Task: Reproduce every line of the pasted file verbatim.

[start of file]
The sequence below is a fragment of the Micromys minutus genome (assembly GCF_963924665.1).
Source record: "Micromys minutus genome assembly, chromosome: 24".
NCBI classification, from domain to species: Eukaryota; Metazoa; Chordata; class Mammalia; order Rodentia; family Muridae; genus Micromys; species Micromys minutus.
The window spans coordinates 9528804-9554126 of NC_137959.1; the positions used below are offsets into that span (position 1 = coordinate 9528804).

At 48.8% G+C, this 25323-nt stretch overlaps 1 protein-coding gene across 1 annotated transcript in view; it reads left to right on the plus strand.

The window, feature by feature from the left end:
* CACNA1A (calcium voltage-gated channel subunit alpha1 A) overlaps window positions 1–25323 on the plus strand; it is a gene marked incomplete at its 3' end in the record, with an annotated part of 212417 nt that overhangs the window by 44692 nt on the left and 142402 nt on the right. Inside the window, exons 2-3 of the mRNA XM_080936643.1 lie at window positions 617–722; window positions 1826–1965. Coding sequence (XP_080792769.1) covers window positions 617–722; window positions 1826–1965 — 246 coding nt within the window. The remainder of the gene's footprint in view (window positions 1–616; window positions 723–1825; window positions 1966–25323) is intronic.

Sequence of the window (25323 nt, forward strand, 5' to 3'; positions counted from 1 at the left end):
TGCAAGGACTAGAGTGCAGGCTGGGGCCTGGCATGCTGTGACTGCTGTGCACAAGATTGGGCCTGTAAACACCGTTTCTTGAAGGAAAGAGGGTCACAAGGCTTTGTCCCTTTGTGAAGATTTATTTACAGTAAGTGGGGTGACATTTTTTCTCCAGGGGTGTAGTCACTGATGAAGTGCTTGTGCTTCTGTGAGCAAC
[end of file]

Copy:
The sequence below is a fragment of the Micromys minutus genome (assembly GCF_963924665.1).
Source record: "Micromys minutus genome assembly, chromosome: 24".
NCBI classification, from domain to species: Eukaryota; Metazoa; Chordata; class Mammalia; order Rodentia; family Muridae; genus Micromys; species Micromys minutus.
The window spans coordinates 9528804-9554126 of NC_137959.1; the positions used below are offsets into that span (position 1 = coordinate 9528804).

At 48.8% G+C, this 25323-nt stretch overlaps 1 protein-coding gene across 1 annotated transcript in view; it reads left to right on the plus strand.

The window, feature by feature from the left end:
* CACNA1A (calcium voltage-gated channel subunit alpha1 A) overlaps window positions 1–25323 on the plus strand; it is a gene marked incomplete at its 3' end in the record, with an annotated part of 212417 nt that overhangs the window by 44692 nt on the left and 142402 nt on the right. Inside the window, exons 2-3 of the mRNA XM_080936643.1 lie at window positions 617–722; window positions 1826–1965. Coding sequence (XP_080792769.1) covers window positions 617–722; window positions 1826–1965 — 246 coding nt within the window. The remainder of the gene's footprint in view (window positions 1–616; window positions 723–1825; window positions 1966–25323) is intronic.

Sequence of the window (25323 nt, forward strand, 5' to 3'; positions counted from 1 at the left end):
TGCAAGGACTAGAGTGCAGGCTGGGGCCTGGCATGCTGTGACTGCTGTGCACAAGATTGGGCCTGTAAACACCGTTTCTTGAAGGAAAGAGGGTCACAAGGCTTTGTCCCTTTGTGAAGATTTATTTACAGTAAGTGGGGTGACATTTTTTCTCCAGGGGTGTAGTCACTGATGAAGTGCTTGTGCTTCTGTGAGCAAC